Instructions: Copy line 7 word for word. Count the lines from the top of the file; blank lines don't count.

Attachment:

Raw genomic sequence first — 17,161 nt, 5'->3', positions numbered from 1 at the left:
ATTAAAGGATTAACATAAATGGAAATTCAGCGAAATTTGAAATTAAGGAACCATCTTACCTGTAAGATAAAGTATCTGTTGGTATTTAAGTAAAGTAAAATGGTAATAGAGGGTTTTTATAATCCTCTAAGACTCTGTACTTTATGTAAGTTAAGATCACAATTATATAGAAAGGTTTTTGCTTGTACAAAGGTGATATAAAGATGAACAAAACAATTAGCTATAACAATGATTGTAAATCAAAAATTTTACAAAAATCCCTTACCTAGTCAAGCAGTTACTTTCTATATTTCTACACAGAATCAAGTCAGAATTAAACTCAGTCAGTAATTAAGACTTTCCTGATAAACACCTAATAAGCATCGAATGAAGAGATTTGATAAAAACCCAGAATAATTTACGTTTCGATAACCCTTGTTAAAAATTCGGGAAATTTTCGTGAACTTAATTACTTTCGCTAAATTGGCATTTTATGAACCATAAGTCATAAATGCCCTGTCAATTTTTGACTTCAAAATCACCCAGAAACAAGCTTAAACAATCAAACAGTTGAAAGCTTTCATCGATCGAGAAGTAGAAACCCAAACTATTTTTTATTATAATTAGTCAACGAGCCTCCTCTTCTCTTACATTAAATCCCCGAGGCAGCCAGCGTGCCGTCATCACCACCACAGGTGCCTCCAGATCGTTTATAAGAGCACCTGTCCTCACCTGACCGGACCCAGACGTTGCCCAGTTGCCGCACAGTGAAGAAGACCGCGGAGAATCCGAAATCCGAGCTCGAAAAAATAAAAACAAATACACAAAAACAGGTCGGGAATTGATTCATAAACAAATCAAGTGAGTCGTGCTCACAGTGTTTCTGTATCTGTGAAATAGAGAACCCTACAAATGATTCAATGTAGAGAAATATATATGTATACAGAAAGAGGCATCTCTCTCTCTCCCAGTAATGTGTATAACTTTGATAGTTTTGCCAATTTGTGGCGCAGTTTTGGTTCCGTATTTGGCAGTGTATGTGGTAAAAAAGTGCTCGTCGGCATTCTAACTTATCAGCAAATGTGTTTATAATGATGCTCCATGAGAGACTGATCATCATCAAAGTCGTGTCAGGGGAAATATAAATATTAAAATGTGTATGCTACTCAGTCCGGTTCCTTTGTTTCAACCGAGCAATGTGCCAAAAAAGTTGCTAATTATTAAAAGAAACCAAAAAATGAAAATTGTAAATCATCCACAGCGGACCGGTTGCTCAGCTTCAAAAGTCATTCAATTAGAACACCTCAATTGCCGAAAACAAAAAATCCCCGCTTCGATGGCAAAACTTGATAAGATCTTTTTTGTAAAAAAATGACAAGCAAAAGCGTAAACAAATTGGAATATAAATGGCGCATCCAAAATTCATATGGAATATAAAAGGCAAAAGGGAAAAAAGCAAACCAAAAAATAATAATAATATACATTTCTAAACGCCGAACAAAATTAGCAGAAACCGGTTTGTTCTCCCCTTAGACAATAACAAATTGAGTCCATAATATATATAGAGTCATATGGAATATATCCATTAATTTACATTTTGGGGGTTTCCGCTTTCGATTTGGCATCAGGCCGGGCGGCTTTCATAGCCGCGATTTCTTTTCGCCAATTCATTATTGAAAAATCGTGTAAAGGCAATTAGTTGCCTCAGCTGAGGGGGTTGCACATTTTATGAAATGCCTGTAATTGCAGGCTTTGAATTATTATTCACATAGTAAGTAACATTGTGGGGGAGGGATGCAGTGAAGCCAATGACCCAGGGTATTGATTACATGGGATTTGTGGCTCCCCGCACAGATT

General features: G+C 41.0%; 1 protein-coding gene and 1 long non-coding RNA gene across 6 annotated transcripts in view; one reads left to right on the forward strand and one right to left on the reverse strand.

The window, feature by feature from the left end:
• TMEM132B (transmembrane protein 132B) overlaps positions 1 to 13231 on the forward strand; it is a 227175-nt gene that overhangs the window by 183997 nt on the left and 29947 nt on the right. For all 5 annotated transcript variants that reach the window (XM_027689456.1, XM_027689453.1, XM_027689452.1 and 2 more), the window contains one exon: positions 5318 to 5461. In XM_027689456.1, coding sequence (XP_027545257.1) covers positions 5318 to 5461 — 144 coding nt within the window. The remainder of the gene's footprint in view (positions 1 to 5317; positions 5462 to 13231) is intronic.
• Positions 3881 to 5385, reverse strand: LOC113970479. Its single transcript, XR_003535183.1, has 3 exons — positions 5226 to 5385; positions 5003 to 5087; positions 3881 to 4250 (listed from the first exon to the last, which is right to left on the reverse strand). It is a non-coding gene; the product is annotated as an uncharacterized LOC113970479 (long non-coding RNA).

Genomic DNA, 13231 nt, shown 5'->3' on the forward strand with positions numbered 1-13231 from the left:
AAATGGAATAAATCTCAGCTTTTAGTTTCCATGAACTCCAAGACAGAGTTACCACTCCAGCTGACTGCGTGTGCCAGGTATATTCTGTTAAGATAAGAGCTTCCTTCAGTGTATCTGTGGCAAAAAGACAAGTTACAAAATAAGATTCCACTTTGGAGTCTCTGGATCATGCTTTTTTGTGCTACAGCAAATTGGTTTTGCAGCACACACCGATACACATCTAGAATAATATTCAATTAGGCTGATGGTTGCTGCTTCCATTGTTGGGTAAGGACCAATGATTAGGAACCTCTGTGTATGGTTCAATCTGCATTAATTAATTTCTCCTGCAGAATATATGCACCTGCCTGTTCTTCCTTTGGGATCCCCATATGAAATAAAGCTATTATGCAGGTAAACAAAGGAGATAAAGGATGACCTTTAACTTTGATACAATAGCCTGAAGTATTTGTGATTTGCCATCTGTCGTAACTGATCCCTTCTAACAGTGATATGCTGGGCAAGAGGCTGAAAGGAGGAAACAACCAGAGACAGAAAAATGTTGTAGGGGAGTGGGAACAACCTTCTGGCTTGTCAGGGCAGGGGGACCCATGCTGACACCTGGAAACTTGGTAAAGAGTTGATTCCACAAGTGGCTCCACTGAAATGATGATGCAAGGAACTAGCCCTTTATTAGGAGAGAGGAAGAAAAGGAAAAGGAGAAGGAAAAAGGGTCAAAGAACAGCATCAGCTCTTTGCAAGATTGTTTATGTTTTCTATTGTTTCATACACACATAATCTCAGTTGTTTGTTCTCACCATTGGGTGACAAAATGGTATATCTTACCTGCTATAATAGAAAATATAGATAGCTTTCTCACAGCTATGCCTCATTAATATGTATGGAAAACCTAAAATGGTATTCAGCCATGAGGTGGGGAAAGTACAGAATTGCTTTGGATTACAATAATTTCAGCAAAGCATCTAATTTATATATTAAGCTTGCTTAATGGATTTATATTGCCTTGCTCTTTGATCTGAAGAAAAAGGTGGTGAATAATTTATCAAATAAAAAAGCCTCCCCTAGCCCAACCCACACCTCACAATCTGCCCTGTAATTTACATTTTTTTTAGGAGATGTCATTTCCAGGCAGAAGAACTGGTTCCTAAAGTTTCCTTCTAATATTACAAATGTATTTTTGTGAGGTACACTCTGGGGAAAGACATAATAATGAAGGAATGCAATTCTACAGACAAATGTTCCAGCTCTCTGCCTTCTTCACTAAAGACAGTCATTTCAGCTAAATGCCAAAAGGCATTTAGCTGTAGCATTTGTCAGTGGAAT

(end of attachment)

Genomic DNA, 13231 nt, shown 5'->3' on the forward strand with positions numbered 1-13231 from the left: